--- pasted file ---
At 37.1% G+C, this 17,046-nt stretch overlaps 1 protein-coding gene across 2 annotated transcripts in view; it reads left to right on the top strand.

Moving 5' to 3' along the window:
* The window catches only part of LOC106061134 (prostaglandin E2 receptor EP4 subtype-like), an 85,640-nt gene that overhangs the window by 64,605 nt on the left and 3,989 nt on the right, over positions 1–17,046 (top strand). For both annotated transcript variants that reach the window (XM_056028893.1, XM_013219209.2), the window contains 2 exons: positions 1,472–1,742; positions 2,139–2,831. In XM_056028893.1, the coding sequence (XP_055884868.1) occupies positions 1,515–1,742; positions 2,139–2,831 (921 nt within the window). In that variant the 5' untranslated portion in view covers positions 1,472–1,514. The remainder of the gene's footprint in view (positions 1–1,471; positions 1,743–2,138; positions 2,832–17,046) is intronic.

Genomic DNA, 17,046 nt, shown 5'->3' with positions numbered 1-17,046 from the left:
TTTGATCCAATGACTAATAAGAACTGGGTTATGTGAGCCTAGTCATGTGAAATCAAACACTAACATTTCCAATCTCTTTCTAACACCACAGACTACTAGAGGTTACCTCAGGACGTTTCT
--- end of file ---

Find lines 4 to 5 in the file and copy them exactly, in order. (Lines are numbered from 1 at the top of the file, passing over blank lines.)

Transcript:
Genomic DNA, 17,046 nt, shown 5'->3' with positions numbered 1-17,046 from the left:
TTTGATCCAATGACTAATAAGAACTGGGTTATGTGAGCCTAGTCATGTGAAATCAAACACTAACATTTCCAATCTCTTTCTAACACCACAGACTACTAGAGGTTACCTCAGGACGTTTCT